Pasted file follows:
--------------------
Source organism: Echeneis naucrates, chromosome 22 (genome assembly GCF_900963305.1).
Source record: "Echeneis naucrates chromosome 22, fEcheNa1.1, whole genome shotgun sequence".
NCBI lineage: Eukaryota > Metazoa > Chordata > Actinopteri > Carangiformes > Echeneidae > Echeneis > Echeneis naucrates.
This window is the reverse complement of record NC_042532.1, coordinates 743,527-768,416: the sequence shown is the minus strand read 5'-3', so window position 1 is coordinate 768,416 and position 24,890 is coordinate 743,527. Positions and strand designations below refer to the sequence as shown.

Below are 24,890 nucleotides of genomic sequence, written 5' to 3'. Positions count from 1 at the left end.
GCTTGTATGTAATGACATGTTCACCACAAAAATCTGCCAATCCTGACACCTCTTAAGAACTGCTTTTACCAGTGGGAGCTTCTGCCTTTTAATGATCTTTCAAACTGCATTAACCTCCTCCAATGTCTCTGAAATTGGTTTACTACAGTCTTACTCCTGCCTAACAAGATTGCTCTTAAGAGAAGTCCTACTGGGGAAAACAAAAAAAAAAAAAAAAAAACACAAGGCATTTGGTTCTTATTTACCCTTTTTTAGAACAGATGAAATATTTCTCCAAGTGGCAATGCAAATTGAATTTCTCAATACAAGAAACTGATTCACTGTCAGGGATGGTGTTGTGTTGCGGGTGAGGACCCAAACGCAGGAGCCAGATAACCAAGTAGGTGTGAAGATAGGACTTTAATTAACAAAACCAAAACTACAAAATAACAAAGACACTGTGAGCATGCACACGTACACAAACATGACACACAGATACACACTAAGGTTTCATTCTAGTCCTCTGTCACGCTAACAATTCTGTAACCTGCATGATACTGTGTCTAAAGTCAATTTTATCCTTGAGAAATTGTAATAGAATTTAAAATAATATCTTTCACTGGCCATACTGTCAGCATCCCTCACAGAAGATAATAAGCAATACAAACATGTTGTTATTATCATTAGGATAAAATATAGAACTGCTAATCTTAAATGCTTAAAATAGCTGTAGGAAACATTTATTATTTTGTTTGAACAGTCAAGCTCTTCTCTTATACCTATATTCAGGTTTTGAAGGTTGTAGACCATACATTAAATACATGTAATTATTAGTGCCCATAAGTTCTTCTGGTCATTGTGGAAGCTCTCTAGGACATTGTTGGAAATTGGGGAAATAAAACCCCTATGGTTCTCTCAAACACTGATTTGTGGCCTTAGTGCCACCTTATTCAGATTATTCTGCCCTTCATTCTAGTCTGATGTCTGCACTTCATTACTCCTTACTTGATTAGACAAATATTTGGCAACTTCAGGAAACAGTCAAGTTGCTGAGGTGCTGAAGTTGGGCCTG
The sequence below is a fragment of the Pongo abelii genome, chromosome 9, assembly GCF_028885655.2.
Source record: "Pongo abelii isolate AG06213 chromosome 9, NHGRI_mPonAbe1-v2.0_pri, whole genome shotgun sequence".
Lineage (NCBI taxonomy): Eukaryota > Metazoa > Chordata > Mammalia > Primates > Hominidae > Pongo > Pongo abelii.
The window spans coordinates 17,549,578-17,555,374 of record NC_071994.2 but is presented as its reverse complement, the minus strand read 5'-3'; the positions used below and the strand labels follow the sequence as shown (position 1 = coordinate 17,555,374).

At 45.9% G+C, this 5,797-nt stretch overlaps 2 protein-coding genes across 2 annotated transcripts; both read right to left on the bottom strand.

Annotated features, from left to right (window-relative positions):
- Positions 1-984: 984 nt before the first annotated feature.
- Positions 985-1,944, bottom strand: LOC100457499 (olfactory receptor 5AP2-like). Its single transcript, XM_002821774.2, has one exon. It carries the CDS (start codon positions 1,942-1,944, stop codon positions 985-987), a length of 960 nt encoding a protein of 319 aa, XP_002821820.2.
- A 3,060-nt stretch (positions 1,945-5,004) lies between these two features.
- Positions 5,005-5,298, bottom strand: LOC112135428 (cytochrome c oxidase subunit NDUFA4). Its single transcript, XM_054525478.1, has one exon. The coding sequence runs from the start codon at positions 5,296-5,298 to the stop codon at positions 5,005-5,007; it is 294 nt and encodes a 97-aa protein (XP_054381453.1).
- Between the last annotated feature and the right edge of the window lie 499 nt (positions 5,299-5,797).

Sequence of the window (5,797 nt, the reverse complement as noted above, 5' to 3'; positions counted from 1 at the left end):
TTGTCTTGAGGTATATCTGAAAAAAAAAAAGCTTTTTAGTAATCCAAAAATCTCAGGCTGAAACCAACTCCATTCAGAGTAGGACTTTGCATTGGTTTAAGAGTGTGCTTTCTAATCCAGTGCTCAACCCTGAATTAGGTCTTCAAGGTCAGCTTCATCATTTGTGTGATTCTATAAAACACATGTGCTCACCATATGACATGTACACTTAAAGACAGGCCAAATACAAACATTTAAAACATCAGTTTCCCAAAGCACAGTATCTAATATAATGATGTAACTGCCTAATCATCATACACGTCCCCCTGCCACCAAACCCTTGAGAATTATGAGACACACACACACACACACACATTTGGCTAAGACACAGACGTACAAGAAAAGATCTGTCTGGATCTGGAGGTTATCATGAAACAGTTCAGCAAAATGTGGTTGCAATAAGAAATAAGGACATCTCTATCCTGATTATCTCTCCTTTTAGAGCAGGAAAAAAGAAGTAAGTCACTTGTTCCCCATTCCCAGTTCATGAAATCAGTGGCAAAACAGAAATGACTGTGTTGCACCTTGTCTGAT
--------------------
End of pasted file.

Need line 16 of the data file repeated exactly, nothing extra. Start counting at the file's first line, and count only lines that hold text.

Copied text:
- Positions 5,005-5,298, bottom strand: LOC112135428 (cytochrome c oxidase subunit NDUFA4). Its single transcript, XM_054525478.1, has one exon. The coding sequence runs from the start codon at positions 5,296-5,298 to the stop codon at positions 5,005-5,007; it is 294 nt and encodes a 97-aa protein (XP_054381453.1).